MEMPHIS, Tenn — Even Ja Morant's father did not expect his son to make an impact this quickly.
"I knew he would find his niche, but I didn't think it would be at this level so fast," Tee Morant told Local 24. "He pretty much surpassed what I was envisioning."
Saturday will mark one year since the Grizzlies selected Morant second overall in the NBA Draft. It turned out to be a franchise-altering move. But perhaps the most meaningful play of his young career came without a basketball.
Last Thursday, Ja wrote a letter asking for the removal of a Confederate statue in Murray, Kentucky. He played two seasons there at Murray State.
"As a young Black man, I cannot stress enough how disturbing and oppressive it is to know the city still honors a Confederate war general defending white supremacy and hatred," Morant wrote in his letter to Calloway County Judge/Executive Kenneth C. Imes.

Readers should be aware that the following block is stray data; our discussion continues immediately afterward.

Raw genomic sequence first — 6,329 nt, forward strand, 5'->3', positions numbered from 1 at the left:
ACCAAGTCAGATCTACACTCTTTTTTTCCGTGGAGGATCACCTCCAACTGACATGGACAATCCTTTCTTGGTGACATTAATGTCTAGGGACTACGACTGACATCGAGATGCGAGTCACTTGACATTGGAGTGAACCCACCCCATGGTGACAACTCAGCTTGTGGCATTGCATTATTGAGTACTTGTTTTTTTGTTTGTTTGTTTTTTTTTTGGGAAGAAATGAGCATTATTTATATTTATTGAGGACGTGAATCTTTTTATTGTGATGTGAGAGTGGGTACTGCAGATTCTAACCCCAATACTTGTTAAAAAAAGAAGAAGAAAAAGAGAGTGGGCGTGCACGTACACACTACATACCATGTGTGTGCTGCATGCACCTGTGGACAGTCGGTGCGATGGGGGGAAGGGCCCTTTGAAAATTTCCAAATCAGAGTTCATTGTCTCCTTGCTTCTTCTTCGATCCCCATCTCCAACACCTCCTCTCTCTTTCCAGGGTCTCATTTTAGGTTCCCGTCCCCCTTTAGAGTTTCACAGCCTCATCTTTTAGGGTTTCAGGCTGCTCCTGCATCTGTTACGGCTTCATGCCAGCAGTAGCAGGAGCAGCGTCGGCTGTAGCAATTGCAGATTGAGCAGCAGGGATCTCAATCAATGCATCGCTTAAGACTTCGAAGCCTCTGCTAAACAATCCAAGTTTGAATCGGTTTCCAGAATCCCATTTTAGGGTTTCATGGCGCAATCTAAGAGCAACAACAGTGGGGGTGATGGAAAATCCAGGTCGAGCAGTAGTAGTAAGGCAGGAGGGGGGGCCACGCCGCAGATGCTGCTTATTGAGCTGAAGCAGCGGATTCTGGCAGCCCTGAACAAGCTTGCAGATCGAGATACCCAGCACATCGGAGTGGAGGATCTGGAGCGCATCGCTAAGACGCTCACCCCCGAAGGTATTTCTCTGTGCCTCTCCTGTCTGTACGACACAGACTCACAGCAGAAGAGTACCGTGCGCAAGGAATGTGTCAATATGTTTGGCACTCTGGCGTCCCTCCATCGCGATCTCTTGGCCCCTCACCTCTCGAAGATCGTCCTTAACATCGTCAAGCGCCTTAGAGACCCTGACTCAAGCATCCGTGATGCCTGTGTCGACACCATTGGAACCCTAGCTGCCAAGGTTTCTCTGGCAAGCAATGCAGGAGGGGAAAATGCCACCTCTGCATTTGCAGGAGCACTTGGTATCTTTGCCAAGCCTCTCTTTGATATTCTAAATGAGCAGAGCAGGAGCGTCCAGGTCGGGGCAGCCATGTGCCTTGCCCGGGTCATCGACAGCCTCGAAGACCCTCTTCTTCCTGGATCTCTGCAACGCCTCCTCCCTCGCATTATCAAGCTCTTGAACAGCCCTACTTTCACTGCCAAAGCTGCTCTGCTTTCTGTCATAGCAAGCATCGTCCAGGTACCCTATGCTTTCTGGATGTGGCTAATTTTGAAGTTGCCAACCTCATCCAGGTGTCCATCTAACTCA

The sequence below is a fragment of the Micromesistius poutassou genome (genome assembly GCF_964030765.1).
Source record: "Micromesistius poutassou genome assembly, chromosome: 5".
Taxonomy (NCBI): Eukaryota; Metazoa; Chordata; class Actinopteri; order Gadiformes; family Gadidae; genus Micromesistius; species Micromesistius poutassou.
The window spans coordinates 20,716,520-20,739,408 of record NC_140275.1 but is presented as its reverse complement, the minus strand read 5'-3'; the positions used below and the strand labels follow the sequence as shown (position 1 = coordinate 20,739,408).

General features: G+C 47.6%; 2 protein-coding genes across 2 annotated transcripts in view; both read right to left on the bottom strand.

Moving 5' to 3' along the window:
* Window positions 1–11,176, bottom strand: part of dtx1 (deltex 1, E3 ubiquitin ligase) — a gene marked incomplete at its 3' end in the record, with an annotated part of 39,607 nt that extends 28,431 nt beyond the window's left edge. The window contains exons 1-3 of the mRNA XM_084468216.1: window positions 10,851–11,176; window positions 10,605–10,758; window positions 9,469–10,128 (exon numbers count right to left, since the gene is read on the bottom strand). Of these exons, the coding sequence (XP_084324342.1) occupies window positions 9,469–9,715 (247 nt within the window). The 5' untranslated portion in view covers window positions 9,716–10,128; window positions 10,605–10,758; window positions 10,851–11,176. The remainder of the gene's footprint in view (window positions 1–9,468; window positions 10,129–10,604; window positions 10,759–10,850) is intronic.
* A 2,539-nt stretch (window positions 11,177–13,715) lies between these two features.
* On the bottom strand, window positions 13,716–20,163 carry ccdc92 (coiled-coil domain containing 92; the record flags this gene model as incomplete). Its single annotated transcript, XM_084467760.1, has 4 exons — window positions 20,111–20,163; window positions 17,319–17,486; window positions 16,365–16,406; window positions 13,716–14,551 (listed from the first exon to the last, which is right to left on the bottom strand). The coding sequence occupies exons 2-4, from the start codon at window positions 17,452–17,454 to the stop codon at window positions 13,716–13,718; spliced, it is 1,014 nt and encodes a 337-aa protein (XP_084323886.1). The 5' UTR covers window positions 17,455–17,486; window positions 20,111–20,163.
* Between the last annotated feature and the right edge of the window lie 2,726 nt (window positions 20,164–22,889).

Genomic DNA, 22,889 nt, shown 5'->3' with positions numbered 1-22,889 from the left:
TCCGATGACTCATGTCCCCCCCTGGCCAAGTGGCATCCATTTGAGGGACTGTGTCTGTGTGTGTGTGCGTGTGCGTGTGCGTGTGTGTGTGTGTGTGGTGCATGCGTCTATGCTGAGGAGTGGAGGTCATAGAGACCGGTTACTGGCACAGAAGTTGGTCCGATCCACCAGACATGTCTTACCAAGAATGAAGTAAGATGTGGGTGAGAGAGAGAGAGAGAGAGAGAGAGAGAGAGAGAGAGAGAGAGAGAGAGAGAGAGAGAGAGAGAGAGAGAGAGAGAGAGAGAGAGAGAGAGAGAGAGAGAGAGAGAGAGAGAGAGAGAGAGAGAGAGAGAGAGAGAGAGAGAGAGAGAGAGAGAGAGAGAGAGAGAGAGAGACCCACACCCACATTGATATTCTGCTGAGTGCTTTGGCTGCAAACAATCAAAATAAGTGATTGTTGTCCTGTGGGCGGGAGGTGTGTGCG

"We can't change the culture of racism unless we change the celebration of racism."
Several Confederate statues have been removed across the country amid protests and a national conversation on racial equality. 20-year-old Morant wants Murray's statue of Robert E. Lee to be next.
"It was breathtaking," Tee Morant said of his son's letter. "At 20 to think that far ahead and step out there with his beliefs, and pretty much, you know, trying to unite the world. So to speak. I loved it."
Athletes across all sports and walks of life have spoken out for racial equality, but Morant's letter goes a step further.
"For him to say what he said and to take a stand like that for Murray, with the love that we've got for Murray," Tee Morant said. "It says a lot about the kid."
The NBA will re-start the season next month. Don't expect Morant to stick to sports.
"Anything that stands for division doesn't need to exist in our world if we are the United States," Tee Morant said.
Judge/Executive Imes did not return a request for comment as of publishing time.